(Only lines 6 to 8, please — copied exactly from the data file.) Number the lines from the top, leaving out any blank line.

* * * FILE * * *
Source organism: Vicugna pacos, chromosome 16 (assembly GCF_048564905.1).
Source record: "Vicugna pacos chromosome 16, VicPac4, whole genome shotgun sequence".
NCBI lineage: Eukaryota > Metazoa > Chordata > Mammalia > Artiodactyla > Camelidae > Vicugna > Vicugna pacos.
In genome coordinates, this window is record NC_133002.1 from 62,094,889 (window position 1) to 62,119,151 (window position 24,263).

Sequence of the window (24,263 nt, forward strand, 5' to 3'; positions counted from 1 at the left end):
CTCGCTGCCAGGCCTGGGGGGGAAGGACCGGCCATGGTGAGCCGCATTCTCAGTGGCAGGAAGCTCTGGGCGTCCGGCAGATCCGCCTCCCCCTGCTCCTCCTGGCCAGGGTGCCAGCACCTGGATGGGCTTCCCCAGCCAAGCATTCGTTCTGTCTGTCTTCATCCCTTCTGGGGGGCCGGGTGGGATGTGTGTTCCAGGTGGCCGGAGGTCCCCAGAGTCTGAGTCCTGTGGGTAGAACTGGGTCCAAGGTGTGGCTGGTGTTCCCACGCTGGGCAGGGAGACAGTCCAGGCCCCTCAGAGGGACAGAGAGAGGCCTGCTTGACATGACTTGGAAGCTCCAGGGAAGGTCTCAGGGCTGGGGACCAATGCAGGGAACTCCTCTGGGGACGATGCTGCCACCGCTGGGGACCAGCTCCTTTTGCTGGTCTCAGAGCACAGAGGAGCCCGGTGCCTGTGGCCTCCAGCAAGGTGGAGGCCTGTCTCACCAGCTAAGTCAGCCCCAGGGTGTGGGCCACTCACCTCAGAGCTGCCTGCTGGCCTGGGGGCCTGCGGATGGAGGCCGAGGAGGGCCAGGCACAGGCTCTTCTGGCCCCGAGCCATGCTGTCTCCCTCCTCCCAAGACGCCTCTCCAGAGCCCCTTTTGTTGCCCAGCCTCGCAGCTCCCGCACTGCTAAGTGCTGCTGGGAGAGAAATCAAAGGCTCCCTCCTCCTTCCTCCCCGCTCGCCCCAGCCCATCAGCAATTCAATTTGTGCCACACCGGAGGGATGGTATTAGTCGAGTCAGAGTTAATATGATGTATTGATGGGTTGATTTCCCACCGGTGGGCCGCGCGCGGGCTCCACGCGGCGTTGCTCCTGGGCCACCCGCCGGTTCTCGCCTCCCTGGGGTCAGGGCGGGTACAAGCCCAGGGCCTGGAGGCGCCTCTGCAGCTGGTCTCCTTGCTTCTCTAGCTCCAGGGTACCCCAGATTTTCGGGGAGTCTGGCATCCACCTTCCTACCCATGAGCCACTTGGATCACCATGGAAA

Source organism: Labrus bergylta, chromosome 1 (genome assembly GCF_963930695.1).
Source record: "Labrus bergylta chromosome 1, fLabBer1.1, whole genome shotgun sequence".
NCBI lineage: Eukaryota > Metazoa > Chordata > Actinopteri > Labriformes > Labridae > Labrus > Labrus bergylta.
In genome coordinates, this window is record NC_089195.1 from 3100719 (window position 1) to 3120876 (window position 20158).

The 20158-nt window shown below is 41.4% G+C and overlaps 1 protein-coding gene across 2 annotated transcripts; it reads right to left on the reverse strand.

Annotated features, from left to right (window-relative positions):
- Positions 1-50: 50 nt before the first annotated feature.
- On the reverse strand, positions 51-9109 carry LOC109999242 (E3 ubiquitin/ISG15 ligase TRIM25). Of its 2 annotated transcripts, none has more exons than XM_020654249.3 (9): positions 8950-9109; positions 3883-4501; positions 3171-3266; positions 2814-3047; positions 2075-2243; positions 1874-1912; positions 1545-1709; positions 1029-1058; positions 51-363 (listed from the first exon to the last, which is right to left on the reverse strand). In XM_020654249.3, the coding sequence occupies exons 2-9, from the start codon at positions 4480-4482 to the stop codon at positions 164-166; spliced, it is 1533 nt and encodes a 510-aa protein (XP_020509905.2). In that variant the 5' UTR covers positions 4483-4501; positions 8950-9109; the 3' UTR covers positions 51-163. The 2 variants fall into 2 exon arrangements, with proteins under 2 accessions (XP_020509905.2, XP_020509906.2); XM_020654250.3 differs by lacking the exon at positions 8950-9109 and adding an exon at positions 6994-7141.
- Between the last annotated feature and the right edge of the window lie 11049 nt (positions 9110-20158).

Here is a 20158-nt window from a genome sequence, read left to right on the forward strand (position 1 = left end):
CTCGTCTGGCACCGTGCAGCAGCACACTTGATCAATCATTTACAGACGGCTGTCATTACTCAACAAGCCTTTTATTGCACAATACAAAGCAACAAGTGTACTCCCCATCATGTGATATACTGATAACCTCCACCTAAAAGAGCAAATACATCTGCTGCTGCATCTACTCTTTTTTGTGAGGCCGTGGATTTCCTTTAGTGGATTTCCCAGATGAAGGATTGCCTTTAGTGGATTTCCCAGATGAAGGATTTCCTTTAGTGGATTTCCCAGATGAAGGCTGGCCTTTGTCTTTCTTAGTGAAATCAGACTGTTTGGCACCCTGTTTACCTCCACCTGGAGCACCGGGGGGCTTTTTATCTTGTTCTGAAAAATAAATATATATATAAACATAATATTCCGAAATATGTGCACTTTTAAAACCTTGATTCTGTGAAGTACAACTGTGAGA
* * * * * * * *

CTCGCTGCCAGGCCTGGGGGGGAAGGACCGGCCATGGTGAGCCGCATTCTCAGTGGCAGGAAGCTCTGGGCGTCCGGCAGATCCGCCTCCCCCTGCTCCTCCTGGCCAGGGTGCCAGCACCTGGATGGGCTTCCCCAGCCAAGCATTCGTTCTGTCTGTCTTCATCCCTTCTGGGGGGCCGGGTGGGATGTGTGTTCCAGGTGGCCGGAGGTCCCCAGAGTCTGAGTCCTGTGGGTAGAACTGGGTCCAAGGTGTGGCTGGTGTTCCCACGCTGGGCAGGGAGACAGTCCAGGCCCCTCAGAGGGACAGAGAGAGGCCTGCTTGACATGACTTGGAAGCTCCAGGGAAGGTCTCAGGGCTGGGGACCAATGCAGGGAACTCCTCTGGGGACGATGCTGCCACCGCTGGGGACCAGCTCCTTTTGCTGGTCTCAGAGCACAGAGGAGCCCGGTGCCTGTGGCCTCCAGCAAGGTGGAGGCCTGTCTCACCAGCTAAGTCAGCCCCAGGGTGTGGGCCACTCACCTCAGAGCTGCCTGCTGGCCTGGGGGCCTGCGGATGGAGGCCGAGGAGGGCCAGGCACAGGCTCTTCTGGCCCCGAGCCATGCTGTCTCCCTCCTCCCAAGACGCCTCTCCAGAGCCCCTTTTGTTGCCCAGCCTCGCAGCTCCCGCACTGCTAAGTGCTGCTGGGAGAGAAATCAAAGGCTCCCTCCTCCTTCCTCCCCGCTCGCCCCAGCCCATCAGCAATTCAATTTGTGCCACACCGGAGGGATGGTATTAGTCGAGTCAGAGTTAATATGATGTATTGATGGGTTGATTTCCCACCGGTGGGCCGCGCGCGGGCTCCACGCGGCGTTGCTCCTGGGCCACCCGCCGGTTCTCGCCTCCCTGGGGTCAGGGCGGGTACAAGCCCAGGGCCTGGAGGCGCCTCTGCAGCTGGTCTCCTTGCTTCTCTAGCTCCAGGGTACCCCAGATTTTCGGGGAGTCTGGCATCCACCTTCCTACCCATGAGCCACTTGGATCACCATGGAAA

Source organism: Labrus bergylta, chromosome 1 (genome assembly GCF_963930695.1).
Source record: "Labrus bergylta chromosome 1, fLabBer1.1, whole genome shotgun sequence".